Monday, February 13, 2023

Man from U.N.C.L.E.: See-Paris-and-Die Affair, Featuring Jimmy Bond

Believe it or not, James Bond appeared on The Man from U.N.C.L.E. twice—sort of. In the reunion TV movie, The Return of the Man from U.N.C.L.E., George Lazenby played an English super-spy simply referred to as “James,” so as not to risk violating any copyrights or trademarks. Before that, the real Bond appeared on the series at the height of their popularity. That would be Jimmy Bond, the jazz and blues bassist, who recorded a version of the shows theme with a group of session musicians billed as “The Gallants.” That made them the perfect combo to back-up an American jazz vocalist recruited to infiltrate ring of diamond thieves in the “See-Paris-and-Die Affair” episode of The Man from U.N.C.L.E., which was not cover in the upcoming James Bond namesake documentary, The Other Fellow.

The Van Schreeten cousins didn’t just steal diamonds from the syndicate. They stole so many, the cartel is forking out monthly payments to stop them from dumping them on the open market to crash prices. Understandably, this has attracted the attention of both U.N.C.L.E. and Thrush. The Van Schreetens think Corio is their henchmen, but he is actually an undercover Thrush agent. Solo and Kuryakin need their own insider, so they recruit Mary Pilgrim, an American jazz vocalist.

It turns out Pilgrim is now studying opera, but Max Van Shreeten does not know that. He has carried a torch for her since they dated in college. Now that he is flush with cash, he bought a Parisian club to win her back. That is a lot for Pilgrim to take in, but Solo will charm her into cooperating.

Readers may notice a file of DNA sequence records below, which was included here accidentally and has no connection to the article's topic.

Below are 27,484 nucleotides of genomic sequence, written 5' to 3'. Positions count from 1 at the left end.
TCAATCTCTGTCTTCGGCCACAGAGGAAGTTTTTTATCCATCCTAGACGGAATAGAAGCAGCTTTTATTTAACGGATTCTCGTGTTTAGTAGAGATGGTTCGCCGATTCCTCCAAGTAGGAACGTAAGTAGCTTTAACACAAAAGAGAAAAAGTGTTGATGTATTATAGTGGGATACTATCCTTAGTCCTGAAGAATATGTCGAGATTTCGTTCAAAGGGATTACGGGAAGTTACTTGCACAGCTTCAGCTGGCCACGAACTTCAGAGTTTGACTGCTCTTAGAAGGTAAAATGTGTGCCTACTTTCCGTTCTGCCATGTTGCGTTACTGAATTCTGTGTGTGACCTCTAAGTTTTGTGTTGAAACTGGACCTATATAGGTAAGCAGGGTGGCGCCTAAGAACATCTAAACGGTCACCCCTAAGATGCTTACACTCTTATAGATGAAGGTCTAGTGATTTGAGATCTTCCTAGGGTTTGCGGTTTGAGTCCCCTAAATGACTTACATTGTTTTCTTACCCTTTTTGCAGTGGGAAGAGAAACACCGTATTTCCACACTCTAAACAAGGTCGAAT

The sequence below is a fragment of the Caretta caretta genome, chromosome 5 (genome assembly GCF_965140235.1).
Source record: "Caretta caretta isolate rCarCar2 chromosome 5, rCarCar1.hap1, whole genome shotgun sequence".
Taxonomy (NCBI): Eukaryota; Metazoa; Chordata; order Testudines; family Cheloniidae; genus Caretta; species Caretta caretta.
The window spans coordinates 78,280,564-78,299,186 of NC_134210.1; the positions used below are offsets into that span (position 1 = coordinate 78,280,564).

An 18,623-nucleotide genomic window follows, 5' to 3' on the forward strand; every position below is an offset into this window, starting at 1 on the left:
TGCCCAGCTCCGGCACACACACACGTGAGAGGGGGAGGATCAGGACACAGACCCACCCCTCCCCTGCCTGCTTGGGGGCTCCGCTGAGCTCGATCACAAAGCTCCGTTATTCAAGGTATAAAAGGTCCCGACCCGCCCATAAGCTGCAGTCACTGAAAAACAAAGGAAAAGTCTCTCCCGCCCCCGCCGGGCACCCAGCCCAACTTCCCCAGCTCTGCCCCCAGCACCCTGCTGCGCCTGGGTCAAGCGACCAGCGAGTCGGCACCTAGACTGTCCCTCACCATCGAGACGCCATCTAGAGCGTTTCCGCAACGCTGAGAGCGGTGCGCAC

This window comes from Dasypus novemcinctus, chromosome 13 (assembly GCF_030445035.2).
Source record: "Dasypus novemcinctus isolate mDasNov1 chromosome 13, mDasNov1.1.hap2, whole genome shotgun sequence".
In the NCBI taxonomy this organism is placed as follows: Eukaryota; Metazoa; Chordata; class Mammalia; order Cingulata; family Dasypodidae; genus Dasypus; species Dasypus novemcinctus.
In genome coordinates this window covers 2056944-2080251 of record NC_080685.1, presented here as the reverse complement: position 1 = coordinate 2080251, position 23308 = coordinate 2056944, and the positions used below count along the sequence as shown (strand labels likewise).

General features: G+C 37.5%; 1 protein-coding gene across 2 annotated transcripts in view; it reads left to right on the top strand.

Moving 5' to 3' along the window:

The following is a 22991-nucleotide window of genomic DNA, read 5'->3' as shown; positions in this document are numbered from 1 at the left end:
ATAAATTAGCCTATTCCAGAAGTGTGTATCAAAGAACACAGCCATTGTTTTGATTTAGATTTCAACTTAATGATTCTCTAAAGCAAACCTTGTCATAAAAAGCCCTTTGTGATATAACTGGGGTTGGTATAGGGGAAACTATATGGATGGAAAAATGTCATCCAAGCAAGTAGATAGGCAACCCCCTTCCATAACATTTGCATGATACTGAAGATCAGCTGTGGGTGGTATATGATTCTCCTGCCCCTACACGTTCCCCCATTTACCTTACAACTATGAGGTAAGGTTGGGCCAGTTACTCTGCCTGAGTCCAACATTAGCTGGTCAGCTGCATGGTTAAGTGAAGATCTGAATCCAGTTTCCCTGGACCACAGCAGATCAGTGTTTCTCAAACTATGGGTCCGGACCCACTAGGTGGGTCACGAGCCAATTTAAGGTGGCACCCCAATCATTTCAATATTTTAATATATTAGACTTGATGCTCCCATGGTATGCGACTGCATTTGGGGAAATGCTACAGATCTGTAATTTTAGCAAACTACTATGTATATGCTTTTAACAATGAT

That is indeed the Gallants accompanying at Van Shreeten’s her on “It’s a Most Unusual Day.” It isn’t a great feature spot for Kathryn Hays portraying Pilgrim, but the Gallants (also including the great jazz pianist Gerald Wiggins) also contribute some jazzy instrumental themes. Hays hogged most of their screentime, but at least they are credited by name at the end. After all, they were appearing to promote their official
Man From U.N.C.L.E. theme recording.

To be fair, portrays Pilgrim with a good deal of charm when she is off the bandstand. She is particularly sly when juggling Solo and Van Shreeten. This is a rather low-fi episode (written by Peter A. Fields & Sheldon Stark), in which the
U.N.C.L.E. agents employ some old-fashioned confidence tricks to sow distrust among the Van Shreetens. Alf Kjellin’s direction also has some pep in its step, particularly his overhead shots of a fight scene in a large empty apartment.

Wiggins and Bond were great musicians and drummer Earl Palmer was a legendary session player, so it was nice that got a little bit of prime time attention—it just should have been more. Regardless, this is a highly watchable episode. The presence of a “James Bond” is an extra amusing irony. Weirdly, the series does not currently stream for free an any major platform, but episodes are available via a la carte VOD and on DVD. Fans of swinging 60’s spies and “Bond” and Wiggins will appreciate the grooviness of “The See-Paris-and-Die Affair,” especially when seen in conjunction with
The Other Fellow.